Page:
Archive for the Sport Category

Boxing Clever

Posted in FILM, Sport with tags , , , , , , , , , , on April 13, 2022 by dcairns

Before the big fight, justly celebrated, is the locker room scene, which also deserves celebration.

Charlie has made a deal with a wiry little fighter (Irishman Eddie McAuliffe, in what seems to be his only movie role) — he’ll throw the fight and they’ll split the prize money. This scheme, and the fact that Eddie is forced to flee by the cops leaving Charlie right in it, recalls the deal Harold strikes with his human fly pal in SAFETY LAST!

Once Charlie realises he’s on his own, the scene becomes a brilliant series of interactions. Trying to ingratiate himself with his new opponent (Keystone veteran Hank Mann), he falls into flirting, causing man’s man Mann to experience homosexual panic. There’s a lovely fast pan from one to the other, something Chaplin will do more of in MODERN TIMES. When he wanted to be, he could be a very good storyteller with the camera. It’s incorrect to suggest that all he ever did was plonk it in front of himself for a head-to-toe wide shot. That may be 90% of what he did, but the other 10 counts.

Seeing how a Black fighter clings to his rabbit’s foot, Charlie begs the use of it, but is disillusioned when the fighter comes back from his bout in a coma. Suddenly he has to disassociate himself from the defective rodent appendage as best he can.

(The IMDb has only two credits for “superstitious fighter” Victor Alexander, in 1931 and ’35, but he must have done more movies in between, surely.)

The fight is astonishing. Again, the close sync allowed by sound films allows Chaplin to play with a musical sound effect, the bell — and to use the score to accompany what amounts to a slapstick dance, in which Eddie Baker, another knockabout veteran, as the referee, plays a vital part.

Chaplin had dabbled with boxing matches before, playing a referee who gets KO’d in THE KNOCKOUT and prizefighting himself in THE CHAMPION. But his greater experience pays off here, along with a stronger comic idea: what makes this fight funny is Charlie’s terror at being in the ring, his preference for hiding behind the referee or getting into a clinch rather than playing by the Queensberry rules. The situation is familiar from countless knockabout comedies, but the protagonist’s ATTITUDE is unique.

We see it even before the first punch is thrown: Charlie politely holds the ropes so the seconds can enter the ring; offered the chance to shake hands with Mann, Charlie does so too eagerly, and then tries to shake with everyone else. If he can make friends all round, maybe no one will hit him.

You could make a direct comparison of Chaplin’s boxing match here with Keaton’s in BATTLING BUTLER and Chaplin, I submit, would win. But that would be deceptive, even if it seems fair to compare like with like.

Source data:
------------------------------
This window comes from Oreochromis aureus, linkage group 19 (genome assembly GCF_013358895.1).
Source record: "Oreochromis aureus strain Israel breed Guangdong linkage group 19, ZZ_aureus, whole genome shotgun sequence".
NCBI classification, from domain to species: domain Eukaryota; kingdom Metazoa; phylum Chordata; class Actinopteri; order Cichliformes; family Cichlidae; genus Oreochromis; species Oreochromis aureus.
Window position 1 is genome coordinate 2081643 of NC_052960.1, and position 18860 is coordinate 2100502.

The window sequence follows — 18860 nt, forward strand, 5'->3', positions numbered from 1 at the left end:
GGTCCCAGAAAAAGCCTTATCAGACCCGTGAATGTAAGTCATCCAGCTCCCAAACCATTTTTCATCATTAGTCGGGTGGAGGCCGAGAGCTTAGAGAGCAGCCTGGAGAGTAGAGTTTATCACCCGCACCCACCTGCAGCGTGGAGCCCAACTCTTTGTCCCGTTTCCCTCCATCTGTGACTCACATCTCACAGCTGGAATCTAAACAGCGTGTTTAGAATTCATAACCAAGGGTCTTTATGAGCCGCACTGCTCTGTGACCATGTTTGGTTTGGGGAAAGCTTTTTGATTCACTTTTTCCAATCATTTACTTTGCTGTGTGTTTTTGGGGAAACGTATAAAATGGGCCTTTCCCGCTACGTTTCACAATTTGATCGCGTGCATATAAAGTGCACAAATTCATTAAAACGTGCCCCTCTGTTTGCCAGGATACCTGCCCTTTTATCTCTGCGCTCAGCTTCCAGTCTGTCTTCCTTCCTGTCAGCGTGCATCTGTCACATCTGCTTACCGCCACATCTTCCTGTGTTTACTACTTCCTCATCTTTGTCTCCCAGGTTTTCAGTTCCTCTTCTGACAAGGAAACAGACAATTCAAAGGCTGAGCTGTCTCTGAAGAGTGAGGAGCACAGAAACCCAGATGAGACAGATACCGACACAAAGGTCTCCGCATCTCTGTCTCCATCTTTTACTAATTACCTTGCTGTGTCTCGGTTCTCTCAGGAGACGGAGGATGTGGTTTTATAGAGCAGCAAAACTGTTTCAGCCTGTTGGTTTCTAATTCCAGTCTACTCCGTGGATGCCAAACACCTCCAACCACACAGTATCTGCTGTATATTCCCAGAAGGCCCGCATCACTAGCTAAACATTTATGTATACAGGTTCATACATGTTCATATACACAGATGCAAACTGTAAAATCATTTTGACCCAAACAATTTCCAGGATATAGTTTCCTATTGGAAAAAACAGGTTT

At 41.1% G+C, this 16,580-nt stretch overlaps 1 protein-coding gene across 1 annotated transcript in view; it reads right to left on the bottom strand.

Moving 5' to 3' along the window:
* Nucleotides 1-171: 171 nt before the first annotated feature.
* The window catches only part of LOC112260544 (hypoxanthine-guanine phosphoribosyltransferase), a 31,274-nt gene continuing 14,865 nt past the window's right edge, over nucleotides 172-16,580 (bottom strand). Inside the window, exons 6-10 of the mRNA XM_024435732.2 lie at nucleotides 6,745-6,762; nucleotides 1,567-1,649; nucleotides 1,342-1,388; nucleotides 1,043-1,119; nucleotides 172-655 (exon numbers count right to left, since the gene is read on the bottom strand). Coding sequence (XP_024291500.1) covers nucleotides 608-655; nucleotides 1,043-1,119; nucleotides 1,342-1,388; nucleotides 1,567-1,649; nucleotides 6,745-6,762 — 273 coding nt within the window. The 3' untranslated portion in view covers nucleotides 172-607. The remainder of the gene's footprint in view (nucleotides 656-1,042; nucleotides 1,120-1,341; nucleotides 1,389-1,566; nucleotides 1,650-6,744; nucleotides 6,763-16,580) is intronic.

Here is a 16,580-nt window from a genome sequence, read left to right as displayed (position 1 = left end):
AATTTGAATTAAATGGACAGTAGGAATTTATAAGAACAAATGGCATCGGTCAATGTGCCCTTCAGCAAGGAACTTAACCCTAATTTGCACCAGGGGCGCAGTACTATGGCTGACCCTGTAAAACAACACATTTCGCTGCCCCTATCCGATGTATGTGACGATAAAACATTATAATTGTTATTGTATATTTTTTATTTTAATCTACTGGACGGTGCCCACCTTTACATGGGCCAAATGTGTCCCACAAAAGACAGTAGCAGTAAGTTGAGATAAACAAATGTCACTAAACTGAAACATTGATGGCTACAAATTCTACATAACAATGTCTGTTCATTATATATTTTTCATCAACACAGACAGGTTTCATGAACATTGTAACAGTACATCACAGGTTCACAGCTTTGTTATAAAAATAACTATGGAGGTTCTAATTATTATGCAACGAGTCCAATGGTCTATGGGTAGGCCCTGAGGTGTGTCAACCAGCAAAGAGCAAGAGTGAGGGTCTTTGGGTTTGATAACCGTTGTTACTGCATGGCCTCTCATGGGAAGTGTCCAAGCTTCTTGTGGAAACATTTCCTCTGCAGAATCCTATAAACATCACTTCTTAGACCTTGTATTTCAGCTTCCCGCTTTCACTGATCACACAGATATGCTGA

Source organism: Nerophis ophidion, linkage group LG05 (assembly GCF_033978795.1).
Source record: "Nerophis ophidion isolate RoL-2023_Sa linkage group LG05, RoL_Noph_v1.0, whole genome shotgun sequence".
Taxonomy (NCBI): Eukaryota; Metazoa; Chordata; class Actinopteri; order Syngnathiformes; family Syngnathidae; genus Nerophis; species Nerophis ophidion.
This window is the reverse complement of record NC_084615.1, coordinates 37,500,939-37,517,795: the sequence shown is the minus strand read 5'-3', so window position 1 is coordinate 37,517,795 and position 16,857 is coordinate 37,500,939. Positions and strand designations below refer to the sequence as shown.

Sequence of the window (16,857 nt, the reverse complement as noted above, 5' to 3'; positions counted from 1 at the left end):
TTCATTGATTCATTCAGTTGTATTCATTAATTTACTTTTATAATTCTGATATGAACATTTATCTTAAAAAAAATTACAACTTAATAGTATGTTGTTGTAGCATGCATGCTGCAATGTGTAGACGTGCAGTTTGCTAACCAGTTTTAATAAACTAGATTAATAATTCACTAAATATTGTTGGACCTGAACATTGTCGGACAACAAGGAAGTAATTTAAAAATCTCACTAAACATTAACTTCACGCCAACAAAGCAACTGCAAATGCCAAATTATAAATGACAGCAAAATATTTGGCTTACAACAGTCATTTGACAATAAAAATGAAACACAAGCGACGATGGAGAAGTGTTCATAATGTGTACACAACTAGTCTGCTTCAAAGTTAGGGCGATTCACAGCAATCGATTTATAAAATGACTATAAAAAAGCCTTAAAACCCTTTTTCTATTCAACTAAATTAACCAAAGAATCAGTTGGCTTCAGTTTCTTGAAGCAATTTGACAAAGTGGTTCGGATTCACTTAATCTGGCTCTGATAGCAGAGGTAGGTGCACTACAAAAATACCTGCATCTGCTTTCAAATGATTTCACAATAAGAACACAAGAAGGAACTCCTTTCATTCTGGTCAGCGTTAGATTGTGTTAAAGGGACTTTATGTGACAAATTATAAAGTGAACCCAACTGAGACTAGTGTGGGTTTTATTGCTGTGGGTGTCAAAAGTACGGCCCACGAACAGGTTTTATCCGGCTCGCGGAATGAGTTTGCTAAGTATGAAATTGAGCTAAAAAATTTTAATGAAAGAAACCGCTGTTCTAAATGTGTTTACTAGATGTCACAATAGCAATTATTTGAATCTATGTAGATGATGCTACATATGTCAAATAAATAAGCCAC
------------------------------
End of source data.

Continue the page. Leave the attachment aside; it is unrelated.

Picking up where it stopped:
Chaplin uses repetition a lot more than Keaton ever did, and here it adds immensely to the sense of a formal dance. The ref gets in between the opponents. They jump sideways in unison. When the ref is finally extricated, Charlie lands a punch. Then it happens again. The repetition, given a favourable audience, becomes funny in and of itself, but the substitution of fresh routines keeps things unpredictable.

Brain damage works oddly in this film: just as the drunk keeps losing and recovering his memory, Charlie can be punched into a state of wooziness, then an additional punch suddenly wakes him up, turns him into a ball of pugilistic dervish energy. Again, Chaplin has an impressive faith that his comic logic will be comprehensible to his audience: his faith is repaid.

The particular highlight, for Fiona and I, is the succession of falls — both Charlie and Mann are dazed, and keep faceplanting on the canvas, while the ref tries to count each of them out, but can never quite make it because they keep semi-recovering, then falling over again. Fiona wanted that bit to go on even longer, but it’s already pretty extensive.

Also in here is the beautiful hallucination (leading to yet another gay joke — this part of the film is full of them) with the blind girl appearing to Charlie during a time out when he’s been knocked semi-unconscious. It’s like a pieta.

Her blindness is strangely multiplied: she can’t see anyone, but nobody but Charlie can see her.

The sequence unavoidably has to end on a downer — Charlie has to lose. When we’ve been laughing so much at his struggles, this is a bit of a slap in the face, but at least it isn’t a punch. And it propels us into the film’s climactic scenes, which are all about getting the elusive money, and of course reintroducing the drunken millionaire, back from Europe, the ultimate Indian giver.


5) Firenze – Zeffirelli

Posted in FILM, Sport with tags , , , , on March 9, 2022 by dcairns